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Transpiration is the evaporation of water into the atmosphere from the leaves of the plants. The water is lost in the form of water vapour. about 90% of the total transpiration occurs from the leaves. The leaf surfaces on their upper and lower epidermis, contains pores called stomata through which transpiration takes place.

Significance of Transpiration

If the transpirational loss of water is higher than the amount of water absorbed by the roots from the soil, plants undergo water stress. This results in decline of growth in plants.

The question is, then why is transpiration important and what is its significance? Transpiration helps in the movement of xylem sap, which simultaneously increases the absorption of mineral nutrients by the roots from the soil. As evaporation causes cooling it assists in the cooling of leaves. Not all the solar radiations absorbed by leaves are used in photosynthesis, but some will cause heating of the leaves. Transpiration, however, reduces the heating of the leaves.

Factors affecting transpiration

Transpiration is affected by the environmental factors, that is, humidity, temperature and wind speed. These factors influence the rate of water diffusion from the leaves to the atmosphere.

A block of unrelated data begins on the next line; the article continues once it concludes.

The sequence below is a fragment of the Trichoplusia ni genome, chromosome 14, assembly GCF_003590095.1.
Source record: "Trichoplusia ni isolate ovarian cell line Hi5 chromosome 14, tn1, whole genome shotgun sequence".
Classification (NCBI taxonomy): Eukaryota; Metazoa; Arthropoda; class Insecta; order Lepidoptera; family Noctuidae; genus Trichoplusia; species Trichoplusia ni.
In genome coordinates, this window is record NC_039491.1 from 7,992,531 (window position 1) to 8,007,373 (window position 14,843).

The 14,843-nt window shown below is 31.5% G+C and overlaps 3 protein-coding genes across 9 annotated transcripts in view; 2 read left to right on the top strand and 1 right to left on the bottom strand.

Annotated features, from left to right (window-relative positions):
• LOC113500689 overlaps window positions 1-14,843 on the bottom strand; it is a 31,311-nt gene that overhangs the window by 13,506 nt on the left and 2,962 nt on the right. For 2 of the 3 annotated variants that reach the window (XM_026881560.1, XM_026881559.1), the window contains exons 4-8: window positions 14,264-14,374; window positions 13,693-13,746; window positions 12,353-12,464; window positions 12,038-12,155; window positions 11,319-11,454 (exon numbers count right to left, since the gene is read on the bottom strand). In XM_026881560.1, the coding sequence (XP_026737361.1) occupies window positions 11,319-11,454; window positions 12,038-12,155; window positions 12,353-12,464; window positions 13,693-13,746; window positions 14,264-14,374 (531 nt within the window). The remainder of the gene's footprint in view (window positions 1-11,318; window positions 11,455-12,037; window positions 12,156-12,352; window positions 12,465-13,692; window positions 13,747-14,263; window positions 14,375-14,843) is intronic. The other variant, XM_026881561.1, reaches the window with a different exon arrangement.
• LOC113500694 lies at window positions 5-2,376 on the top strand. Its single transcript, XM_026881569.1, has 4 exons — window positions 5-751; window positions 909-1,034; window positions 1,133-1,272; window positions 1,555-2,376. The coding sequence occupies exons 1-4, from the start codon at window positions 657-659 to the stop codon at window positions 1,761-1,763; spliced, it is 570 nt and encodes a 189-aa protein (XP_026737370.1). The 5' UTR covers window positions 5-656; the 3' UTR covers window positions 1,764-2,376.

If the humidity is high, water is lost slowly into the air as a result of transpiration and vice versa. The rate of evaporation doubles with every rise in temperature by 10oC. As transpiration causes cooling of leaves, the leaf temperature does not rise as much as that of the air. High temperature, influencing the closure of stomata, reduces transpiration. Wind speed also has an influence on the rate of transpiration. A high wind speed or a dry breeze will greatly increase transpiration.
Some other plant factors also affect the rate of transpiration. These factors include: efficiency of water uptake by roots, the leaf area and the leaf structure. Larger leaf area will transpire more water into the atmosphere. Leaves of plants which grow in a dry habitat develop structures like thick cuticle and sunken stomata (deep-seated) to cut down the loss of water through transpiration.

Water escapes from the aerial parts of the plant in the form of water vapour. This takes place chiefly through the stomata of the leaves. Transpiration is an evaporation process. Evaporation is also a cooling process. It helps prevent leaves from being damaged by intense heat from the sun.

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